Issue 2 - 2024 200dpi

26 November 1998 Edition

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Burghers to go...

By Eoghan MacCormaic

Half way down the main shopping street in Galway, just at the entrance to the town's last surviving open air market - what a sad fate for a town which began its life as a centre of trade - and nestling in beside Saint Nicholas Cathedral's railings you'll find a castle. A small castle. In fact, a Thimble Castle. As castles go, it certainly isn't the oldest castle in the world, coming in at just a little over a hundred years of age.

The proud owner of the castle, one Michael Mullins, aspires to no greatness or grandeur and in fact will happily tell any visitor to his castle that the building began its illustrious life as a waiting room of sorts for the coachmen of the gentry whose station it was in life to wait while their `betters' worshipped in the neighbouring cathedral.

Just over a hundred years ago Michael's great-grandfather bought the building but luckily for him, no title accompanied the purchase. The Mullins, honourable people that they are, remain plain. No Lords or Ladies there.

I was thinking of Michael Mullins this week, and thinking of the long running dispute which he has bravely fought for the past number of years to retain ownership of his premises.

Michael has the misfortune, it has to be said, of inheriting a building on Irish soil which is claimed by an absentee English landlord. Or in this case, landlady. Happily settled in Paris Isobel Davies, daughter of a titled ex-RAF commander, has been trying with the help of a locally-based solicitor, to have Michael Mullins evicted for several years now for non-payment of a lease.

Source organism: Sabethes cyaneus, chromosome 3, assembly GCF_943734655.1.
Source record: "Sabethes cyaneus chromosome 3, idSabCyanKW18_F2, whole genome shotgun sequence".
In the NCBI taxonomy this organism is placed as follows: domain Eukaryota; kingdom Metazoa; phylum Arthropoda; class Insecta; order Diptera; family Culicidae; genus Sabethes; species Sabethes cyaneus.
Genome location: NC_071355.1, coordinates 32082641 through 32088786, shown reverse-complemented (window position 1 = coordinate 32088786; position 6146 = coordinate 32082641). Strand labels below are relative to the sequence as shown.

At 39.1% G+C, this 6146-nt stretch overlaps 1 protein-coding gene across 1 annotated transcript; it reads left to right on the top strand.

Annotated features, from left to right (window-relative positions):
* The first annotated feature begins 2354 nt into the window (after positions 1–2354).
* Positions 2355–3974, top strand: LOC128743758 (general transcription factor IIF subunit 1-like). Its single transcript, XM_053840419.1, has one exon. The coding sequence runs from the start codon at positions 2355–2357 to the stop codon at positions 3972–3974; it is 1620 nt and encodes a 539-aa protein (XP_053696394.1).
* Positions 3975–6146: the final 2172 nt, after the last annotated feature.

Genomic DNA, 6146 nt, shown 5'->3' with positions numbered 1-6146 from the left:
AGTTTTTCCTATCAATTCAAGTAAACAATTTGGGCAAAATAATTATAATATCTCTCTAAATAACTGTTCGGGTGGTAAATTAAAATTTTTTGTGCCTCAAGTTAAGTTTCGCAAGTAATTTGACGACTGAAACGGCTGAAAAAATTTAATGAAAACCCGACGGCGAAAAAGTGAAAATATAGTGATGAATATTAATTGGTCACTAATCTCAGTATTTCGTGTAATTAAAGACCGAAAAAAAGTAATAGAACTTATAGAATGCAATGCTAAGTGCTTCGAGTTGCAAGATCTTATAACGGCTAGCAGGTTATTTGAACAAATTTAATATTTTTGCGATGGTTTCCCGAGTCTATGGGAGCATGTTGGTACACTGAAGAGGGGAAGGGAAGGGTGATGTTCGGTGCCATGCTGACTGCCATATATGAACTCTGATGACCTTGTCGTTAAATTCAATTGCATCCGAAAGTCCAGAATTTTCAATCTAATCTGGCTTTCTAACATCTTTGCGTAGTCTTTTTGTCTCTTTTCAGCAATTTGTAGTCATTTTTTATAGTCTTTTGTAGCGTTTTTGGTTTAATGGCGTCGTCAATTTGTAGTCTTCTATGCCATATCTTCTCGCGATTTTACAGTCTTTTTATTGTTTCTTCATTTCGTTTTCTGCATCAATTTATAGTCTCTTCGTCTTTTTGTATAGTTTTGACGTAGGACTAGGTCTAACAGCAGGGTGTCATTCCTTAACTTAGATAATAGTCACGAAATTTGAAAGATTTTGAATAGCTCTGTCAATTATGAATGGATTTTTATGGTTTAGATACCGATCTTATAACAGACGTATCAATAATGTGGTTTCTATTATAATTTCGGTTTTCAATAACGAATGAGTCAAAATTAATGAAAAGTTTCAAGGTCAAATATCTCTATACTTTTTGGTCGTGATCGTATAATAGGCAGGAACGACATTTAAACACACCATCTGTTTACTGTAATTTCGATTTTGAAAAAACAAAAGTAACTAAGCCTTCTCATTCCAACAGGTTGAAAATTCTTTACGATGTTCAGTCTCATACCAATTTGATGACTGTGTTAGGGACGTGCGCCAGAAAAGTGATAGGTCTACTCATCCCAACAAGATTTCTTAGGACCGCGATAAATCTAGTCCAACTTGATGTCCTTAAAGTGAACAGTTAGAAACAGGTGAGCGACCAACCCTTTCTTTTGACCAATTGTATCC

Michael, who until recently carried on the family business serving meat to the citizenry of Galway, retaliated by turning the front window of his premises into a shrine of information on the question of absentee landlords, English lords with Irish `estates' and rents, rack-rent and famine death and of course the Lord Lucan story.

For a few years Thimble Castle was more famous and photographed than the nearby Lynches Castle, Burkes Castle or any other Galway Castle.

In these BSE times, and faced with vegetarians like myself, it's tough being a butcher and Michael has now converted the ground floor of Thimble Castle into a burger bar and for a while, at least, the newsflashes on Lucan, on his court battles or on Famine commemorations have been replaced with flashes on his special opening offers. He is, however, no less determined to defend his inheritance and the family home and he remains a source of discontent against the feudal English system of land theft in Ireland which almost cost him his family home.

A small cheer must have echoed round the walls of Thimble Castle this week when over beyond, the word broke (ironically from the worst culprit of all hereditary title-holders, Elizabeth Windsor) that hereditary Lords were to go and the House of Lords was to be democratised. Not before time, but then, democracy is a new concept for the Brits and it will take time for them to get round it all.

For Michael - and a lot of others - I hope Tony Blair doesn't stop with removing their undemocratic, archaic, anachronistic seats. The real challenge is to remove their `right' to rents, land, wealth, and trespass on the lives of others.

Feudal symbolism is one thing but the persistent benefits of the feudal system in the late 20th century is another. Of course if Blair doesn't take that step there's no reason why Ireland should tolerate for another single day the remnant of a Feudal system planted here by the colonial power.

One immediate step would be to review all those instances of `Irish' titles, and claims to rents and leases by hereditary lords and knights, errant or otherwise. Hope springs eternal. Help might soon be at hand for the rightful owner of Thimble Castle.

An Phoblacht
44 Parnell Sq.
Dublin 1